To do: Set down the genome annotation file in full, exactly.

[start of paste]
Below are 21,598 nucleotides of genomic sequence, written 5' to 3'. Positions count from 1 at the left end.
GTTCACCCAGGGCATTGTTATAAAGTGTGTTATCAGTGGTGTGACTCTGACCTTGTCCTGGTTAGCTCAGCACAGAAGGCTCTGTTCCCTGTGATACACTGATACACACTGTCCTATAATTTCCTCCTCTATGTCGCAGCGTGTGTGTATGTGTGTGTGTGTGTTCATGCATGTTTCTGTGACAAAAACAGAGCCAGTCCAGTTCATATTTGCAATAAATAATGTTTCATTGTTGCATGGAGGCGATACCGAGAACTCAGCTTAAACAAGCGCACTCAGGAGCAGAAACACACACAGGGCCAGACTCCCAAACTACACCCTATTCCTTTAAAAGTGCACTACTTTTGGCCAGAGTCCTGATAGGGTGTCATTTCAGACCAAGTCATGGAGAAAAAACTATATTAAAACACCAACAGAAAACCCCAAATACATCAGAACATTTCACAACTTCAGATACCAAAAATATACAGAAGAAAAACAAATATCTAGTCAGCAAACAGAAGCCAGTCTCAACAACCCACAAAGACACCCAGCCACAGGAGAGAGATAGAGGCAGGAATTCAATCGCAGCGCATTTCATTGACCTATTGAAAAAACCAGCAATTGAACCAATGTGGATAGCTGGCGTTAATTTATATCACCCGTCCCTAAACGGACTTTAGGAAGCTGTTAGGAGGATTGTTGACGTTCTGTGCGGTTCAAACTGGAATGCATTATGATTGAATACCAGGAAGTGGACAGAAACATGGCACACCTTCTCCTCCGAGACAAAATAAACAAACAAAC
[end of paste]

Below are 21,598 nucleotides of genomic sequence, written 5' to 3'. Positions count from 1 at the left end.
GTTCACCCAGGGCATTGTTATAAAGTGTGTTATCAGTGGTGTGACTCTGACCTTGTCCTGGTTAGCTCAGCACAGAAGGCTCTGTTCCCTGTGATACACTGATACACACTGTCCTATAATTTCCTCCTCTATGTCGCAGCGTGTGTGTATGTGTGTGTGTGTGTTCATGCATGTTTCTGTGACAAAAACAGAGCCAGTCCAGTTCATATTTGCAATAAATAATGTTTCATTGTTGCATGGAGGCGATACCGAGAACTCAGCTTAAACAAGCGCACTCAGGAGCAGAAACACACACAGGGCCAGACTCCCAAACTACACCCTATTCCTTTAAAAGTGCACTACTTTTGGCCAGAGTCCTGATAGGGTGTCATTTCAGACCAAGTCATGGAGAAAAAACTATATTAAAACACCAACAGAAAACCCCAAATACATCAGAACATTTCACAACTTCAGATACCAAAAATATACAGAAGAAAAACAAATATCTAGTCAGCAAACAGAAGCCAGTCTCAACAACCCACAAAGACACCCAGCCACAGGAGAGAGATAGAGGCAGGAATTCAATCGCAGCGCATTTCATTGACCTATTGAAAAAACCAGCAATTGAACCAATGTGGATAGCTGGCGTTAATTTATATCACCCGTCCCTAAACGGACTTTAGGAAGCTGTTAGGAGGATTGTTGACGTTCTGTGCGGTTCAAACTGGAATGCATTATGATTGAATACCAGGAAGTGGACAGAAACATGGCACACCTTCTCCTCCGAGACAAAATAAACAAACAAAC